One wouldn't expect there to be a musical about Andrew Jackson, the Populist, Indian-killing 7th president of the U.S. Let alone a musical that tells Jackson's story with humor, modern language and a thrilling punk rock score. Say hello to "Bloody Bloody Andrew Jackson," which closes tonight at the Kirk Douglas Theatre in Culver City.
Written and directed by Alex Timbers, composed by Michael Friedman and filled with a young and enthusiastic cast, this high-energy show gives a modern, humorous and sometimes humbling view of the notorious 7th president. The score weaves seamlessly through the narrative in a way reminiscent of surprise-hit Broadway rock musicals "Rent" and "Spring Awakening." BBAJ is already set to continue on a similar path.
Although the creative team freely mixed modern clothing and speech with nineteenth-century costumes and concepts, one still feels completely enveloped into the world of Jackson.
For some younger viewers, this will probably be *because* of the modern music and speech, which makes everything a bit more accessible. Robert Brill's warm Wild West barroom set welcomes you to the nineteenth century as you walk into the theatre, along with performer Gabriel Kahane onstage playing a ragtime tune that reminds me of Disneyland and sounds suspiciously like "My Name is Jonas" by Weezer. Oddly enough, my only problem with the show (aside from a rather sudden and disquieting ending) is the fact that there isn't *enough* music, although the songs that are there work very well.
Benjamin Walker is a true punk rock hero and commands the stage as the obnoxious and intriguing Jackson, doing it all dressed in tight clothes, combat boots, and utility belt complete with gun and microphone. And even amid all the humor and punk rock and silliness, some excellent points are brought up that resonate rather loudly in our own society ("do you really want the American people running their own country?") A nice surprise was seeing John Krasinski from "The Office" in attendance. It turns out he saw BBAJ's workshops in New York and got to know Timbers and Friedman as the show took its current form and made its way to Los Angeles. When I spoke to him in the lobby, he had nothing but praise for the show.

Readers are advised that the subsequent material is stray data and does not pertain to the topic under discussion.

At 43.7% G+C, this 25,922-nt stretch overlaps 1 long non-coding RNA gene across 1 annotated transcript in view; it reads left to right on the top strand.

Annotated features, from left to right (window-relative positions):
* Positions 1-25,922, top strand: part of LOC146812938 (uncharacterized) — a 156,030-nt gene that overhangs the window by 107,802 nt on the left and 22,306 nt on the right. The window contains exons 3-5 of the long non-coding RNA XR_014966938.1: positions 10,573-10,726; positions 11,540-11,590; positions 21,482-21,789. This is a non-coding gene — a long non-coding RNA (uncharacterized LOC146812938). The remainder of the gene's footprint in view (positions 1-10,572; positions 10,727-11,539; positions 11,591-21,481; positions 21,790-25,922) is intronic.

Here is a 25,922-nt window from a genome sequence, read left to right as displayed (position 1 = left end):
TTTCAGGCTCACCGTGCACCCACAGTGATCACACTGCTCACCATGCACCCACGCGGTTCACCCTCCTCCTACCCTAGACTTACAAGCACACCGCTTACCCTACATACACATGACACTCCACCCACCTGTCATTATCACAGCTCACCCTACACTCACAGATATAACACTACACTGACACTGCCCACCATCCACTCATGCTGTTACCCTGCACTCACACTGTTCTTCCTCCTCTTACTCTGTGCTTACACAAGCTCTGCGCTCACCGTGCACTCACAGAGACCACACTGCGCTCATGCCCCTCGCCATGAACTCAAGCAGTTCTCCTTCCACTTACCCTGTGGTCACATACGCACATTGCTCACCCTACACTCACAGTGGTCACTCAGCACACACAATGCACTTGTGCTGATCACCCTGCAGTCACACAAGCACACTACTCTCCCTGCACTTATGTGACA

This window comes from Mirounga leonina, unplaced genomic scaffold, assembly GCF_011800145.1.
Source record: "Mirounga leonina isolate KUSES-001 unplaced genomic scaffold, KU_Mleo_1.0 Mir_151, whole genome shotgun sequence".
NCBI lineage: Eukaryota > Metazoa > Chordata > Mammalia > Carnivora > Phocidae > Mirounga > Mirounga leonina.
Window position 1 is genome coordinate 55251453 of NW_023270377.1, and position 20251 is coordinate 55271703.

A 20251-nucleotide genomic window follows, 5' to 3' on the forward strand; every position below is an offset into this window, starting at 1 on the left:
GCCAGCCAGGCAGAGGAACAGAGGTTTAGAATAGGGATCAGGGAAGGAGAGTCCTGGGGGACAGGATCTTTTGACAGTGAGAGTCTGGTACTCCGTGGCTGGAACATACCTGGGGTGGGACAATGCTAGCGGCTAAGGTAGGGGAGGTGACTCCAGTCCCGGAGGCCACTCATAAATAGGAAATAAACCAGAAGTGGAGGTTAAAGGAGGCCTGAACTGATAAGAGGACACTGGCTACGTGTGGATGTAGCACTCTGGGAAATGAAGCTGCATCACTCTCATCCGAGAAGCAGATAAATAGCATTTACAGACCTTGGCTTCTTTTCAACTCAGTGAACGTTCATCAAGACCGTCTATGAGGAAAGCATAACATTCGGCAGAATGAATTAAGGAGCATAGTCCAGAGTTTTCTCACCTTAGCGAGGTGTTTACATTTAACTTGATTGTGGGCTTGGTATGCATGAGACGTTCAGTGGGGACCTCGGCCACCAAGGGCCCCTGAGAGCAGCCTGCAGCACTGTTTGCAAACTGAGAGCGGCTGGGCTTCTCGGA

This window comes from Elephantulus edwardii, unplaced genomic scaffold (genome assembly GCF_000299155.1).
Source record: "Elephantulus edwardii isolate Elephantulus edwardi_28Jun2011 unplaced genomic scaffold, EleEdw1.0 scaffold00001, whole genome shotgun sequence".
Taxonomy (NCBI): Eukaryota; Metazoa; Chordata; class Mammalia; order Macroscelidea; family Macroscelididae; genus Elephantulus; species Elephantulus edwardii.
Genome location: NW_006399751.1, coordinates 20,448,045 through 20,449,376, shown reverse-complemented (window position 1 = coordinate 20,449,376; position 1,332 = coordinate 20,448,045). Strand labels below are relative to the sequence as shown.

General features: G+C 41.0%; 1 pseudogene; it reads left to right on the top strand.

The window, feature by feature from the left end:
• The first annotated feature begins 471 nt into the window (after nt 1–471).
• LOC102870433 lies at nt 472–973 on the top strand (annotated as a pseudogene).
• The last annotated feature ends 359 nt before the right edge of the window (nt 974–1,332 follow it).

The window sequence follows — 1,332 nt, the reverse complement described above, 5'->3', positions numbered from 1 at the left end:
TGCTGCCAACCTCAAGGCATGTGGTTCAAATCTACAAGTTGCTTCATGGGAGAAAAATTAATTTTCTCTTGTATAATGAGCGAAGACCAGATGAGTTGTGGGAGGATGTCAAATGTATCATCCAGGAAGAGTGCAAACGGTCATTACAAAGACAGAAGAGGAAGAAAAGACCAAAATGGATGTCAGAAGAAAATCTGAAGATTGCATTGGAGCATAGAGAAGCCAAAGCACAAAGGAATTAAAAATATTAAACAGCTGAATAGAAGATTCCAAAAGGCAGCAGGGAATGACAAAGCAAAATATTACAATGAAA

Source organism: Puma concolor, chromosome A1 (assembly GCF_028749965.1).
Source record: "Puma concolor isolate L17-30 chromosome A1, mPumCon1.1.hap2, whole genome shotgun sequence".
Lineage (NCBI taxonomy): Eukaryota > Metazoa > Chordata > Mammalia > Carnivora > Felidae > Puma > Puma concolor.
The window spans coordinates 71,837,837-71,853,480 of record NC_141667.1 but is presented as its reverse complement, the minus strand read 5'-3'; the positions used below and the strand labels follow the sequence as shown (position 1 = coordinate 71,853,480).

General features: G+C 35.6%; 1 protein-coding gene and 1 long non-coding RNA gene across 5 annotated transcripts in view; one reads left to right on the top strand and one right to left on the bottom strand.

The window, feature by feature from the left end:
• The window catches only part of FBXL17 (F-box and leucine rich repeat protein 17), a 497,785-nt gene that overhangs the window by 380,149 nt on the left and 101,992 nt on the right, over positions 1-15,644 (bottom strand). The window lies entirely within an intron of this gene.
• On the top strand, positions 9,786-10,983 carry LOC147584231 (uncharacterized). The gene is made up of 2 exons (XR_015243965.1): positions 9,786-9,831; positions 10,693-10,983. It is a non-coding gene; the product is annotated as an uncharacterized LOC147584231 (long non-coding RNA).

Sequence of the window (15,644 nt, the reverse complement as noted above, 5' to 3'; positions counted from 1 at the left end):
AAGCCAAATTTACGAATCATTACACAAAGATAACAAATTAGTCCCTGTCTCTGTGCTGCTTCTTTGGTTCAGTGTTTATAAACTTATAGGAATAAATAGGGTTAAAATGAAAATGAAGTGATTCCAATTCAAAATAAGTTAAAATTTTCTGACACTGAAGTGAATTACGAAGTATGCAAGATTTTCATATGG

I've seen many shows from minuscule community theaters to full-scale Broadway houses, but never anything so fresh and enjoyable in my hometown. Relatively few Angelenos go to the theater except for big hits like Wicked, but we're attracted by new and slightly odd concepts. What could be more intriguing than a rock musical about a young, sexy former President? While it's not perfect, I would have thought I was seeing an Off-Broadway musical with a cult following. I'm hoping that Friedman and Timbers are able to take this work of art to NYC.